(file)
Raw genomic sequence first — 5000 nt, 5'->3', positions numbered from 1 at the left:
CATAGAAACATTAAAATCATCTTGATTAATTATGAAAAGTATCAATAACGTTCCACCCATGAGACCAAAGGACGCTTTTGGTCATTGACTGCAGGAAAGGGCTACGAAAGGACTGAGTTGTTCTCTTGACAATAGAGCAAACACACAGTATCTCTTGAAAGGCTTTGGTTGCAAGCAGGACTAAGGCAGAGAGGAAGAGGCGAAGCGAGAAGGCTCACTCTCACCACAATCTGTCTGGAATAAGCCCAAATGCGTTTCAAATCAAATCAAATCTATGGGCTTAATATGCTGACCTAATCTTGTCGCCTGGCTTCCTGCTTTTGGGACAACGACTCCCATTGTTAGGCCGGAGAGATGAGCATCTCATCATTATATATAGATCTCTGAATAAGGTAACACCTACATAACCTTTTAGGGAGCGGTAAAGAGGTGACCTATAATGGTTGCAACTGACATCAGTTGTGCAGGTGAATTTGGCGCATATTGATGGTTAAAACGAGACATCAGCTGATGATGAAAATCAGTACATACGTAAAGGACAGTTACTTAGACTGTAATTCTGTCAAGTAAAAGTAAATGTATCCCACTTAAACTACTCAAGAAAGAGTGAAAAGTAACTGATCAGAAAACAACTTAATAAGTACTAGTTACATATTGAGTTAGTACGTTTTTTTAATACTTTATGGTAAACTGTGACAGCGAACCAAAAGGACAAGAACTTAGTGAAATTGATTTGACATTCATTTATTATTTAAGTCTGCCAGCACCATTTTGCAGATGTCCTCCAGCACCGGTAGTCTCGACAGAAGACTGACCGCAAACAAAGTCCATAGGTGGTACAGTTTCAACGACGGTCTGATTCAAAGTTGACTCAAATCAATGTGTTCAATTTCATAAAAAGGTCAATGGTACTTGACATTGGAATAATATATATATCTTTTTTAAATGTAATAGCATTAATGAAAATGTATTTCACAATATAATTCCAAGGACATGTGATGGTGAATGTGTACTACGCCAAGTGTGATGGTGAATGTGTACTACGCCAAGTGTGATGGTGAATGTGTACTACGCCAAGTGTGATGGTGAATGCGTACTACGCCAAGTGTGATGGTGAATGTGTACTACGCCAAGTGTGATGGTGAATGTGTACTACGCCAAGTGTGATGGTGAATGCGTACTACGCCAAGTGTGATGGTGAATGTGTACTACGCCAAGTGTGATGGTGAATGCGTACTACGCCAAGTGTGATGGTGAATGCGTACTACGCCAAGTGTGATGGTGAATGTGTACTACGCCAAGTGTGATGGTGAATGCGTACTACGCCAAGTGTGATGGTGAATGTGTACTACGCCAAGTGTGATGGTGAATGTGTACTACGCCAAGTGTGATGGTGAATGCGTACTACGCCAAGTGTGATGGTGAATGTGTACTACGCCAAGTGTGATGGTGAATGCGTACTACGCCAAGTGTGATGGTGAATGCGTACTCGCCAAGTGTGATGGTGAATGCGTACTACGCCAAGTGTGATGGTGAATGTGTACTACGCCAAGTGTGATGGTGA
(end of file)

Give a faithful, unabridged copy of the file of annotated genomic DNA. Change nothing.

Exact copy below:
Raw genomic sequence first — 5000 nt, 5'->3', positions numbered from 1 at the left:
CATAGAAACATTAAAATCATCTTGATTAATTATGAAAAGTATCAATAACGTTCCACCCATGAGACCAAAGGACGCTTTTGGTCATTGACTGCAGGAAAGGGCTACGAAAGGACTGAGTTGTTCTCTTGACAATAGAGCAAACACACAGTATCTCTTGAAAGGCTTTGGTTGCAAGCAGGACTAAGGCAGAGAGGAAGAGGCGAAGCGAGAAGGCTCACTCTCACCACAATCTGTCTGGAATAAGCCCAAATGCGTTTCAAATCAAATCAAATCTATGGGCTTAATATGCTGACCTAATCTTGTCGCCTGGCTTCCTGCTTTTGGGACAACGACTCCCATTGTTAGGCCGGAGAGATGAGCATCTCATCATTATATATAGATCTCTGAATAAGGTAACACCTACATAACCTTTTAGGGAGCGGTAAAGAGGTGACCTATAATGGTTGCAACTGACATCAGTTGTGCAGGTGAATTTGGCGCATATTGATGGTTAAAACGAGACATCAGCTGATGATGAAAATCAGTACATACGTAAAGGACAGTTACTTAGACTGTAATTCTGTCAAGTAAAAGTAAATGTATCCCACTTAAACTACTCAAGAAAGAGTGAAAAGTAACTGATCAGAAAACAACTTAATAAGTACTAGTTACATATTGAGTTAGTACGTTTTTTTAATACTTTATGGTAAACTGTGACAGCGAACCAAAAGGACAAGAACTTAGTGAAATTGATTTGACATTCATTTATTATTTAAGTCTGCCAGCACCATTTTGCAGATGTCCTCCAGCACCGGTAGTCTCGACAGAAGACTGACCGCAAACAAAGTCCATAGGTGGTACAGTTTCAACGACGGTCTGATTCAAAGTTGACTCAAATCAATGTGTTCAATTTCATAAAAAGGTCAATGGTACTTGACATTGGAATAATATATATATCTTTTTTAAATGTAATAGCATTAATGAAAATGTATTTCACAATATAATTCCAAGGACATGTGATGGTGAATGTGTACTACGCCAAGTGTGATGGTGAATGTGTACTACGCCAAGTGTGATGGTGAATGTGTACTACGCCAAGTGTGATGGTGAATGCGTACTACGCCAAGTGTGATGGTGAATGTGTACTACGCCAAGTGTGATGGTGAATGTGTACTACGCCAAGTGTGATGGTGAATGCGTACTACGCCAAGTGTGATGGTGAATGTGTACTACGCCAAGTGTGATGGTGAATGCGTACTACGCCAAGTGTGATGGTGAATGCGTACTACGCCAAGTGTGATGGTGAATGTGTACTACGCCAAGTGTGATGGTGAATGCGTACTACGCCAAGTGTGATGGTGAATGTGTACTACGCCAAGTGTGATGGTGAATGTGTACTACGCCAAGTGTGATGGTGAATGCGTACTACGCCAAGTGTGATGGTGAATGTGTACTACGCCAAGTGTGATGGTGAATGCGTACTACGCCAAGTGTGATGGTGAATGCGTACTCGCCAAGTGTGATGGTGAATGCGTACTACGCCAAGTGTGATGGTGAATGTGTACTACGCCAAGTGTGATGGTGA